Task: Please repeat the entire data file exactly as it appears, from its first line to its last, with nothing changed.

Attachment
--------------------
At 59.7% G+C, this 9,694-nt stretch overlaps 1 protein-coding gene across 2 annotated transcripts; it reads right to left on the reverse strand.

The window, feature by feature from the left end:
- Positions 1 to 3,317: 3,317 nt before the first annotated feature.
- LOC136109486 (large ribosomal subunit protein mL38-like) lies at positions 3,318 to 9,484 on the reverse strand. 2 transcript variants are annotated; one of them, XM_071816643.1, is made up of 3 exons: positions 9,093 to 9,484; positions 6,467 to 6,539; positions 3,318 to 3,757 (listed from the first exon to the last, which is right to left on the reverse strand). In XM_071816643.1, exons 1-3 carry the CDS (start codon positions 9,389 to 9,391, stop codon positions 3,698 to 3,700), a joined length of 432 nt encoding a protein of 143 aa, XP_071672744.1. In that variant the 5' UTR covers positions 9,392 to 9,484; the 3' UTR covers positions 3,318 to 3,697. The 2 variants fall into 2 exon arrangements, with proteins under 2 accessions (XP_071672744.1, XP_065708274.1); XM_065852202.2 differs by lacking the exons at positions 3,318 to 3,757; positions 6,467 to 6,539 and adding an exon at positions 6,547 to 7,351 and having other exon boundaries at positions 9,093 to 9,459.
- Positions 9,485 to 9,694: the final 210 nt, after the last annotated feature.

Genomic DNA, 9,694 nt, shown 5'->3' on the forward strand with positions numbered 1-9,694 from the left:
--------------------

At 59.7% G+C, this 9,694-nt stretch overlaps 1 protein-coding gene across 2 annotated transcripts; it reads right to left on the reverse strand.

The window, feature by feature from the left end:
- Positions 1 to 3,317: 3,317 nt before the first annotated feature.
- LOC136109486 (large ribosomal subunit protein mL38-like) lies at positions 3,318 to 9,484 on the reverse strand. 2 transcript variants are annotated; one of them, XM_071816643.1, is made up of 3 exons: positions 9,093 to 9,484; positions 6,467 to 6,539; positions 3,318 to 3,757 (listed from the first exon to the last, which is right to left on the reverse strand). In XM_071816643.1, exons 1-3 carry the CDS (start codon positions 9,389 to 9,391, stop codon positions 3,698 to 3,700), a joined length of 432 nt encoding a protein of 143 aa, XP_071672744.1. In that variant the 5' UTR covers positions 9,392 to 9,484; the 3' UTR covers positions 3,318 to 3,697. The 2 variants fall into 2 exon arrangements, with proteins under 2 accessions (XP_071672744.1, XP_065708274.1); XM_065852202.2 differs by lacking the exons at positions 3,318 to 3,757; positions 6,467 to 6,539 and adding an exon at positions 6,547 to 7,351 and having other exon boundaries at positions 9,093 to 9,459.
- Positions 9,485 to 9,694: the final 210 nt, after the last annotated feature.

Genomic DNA, 9,694 nt, shown 5'->3' on the forward strand with positions numbered 1-9,694 from the left: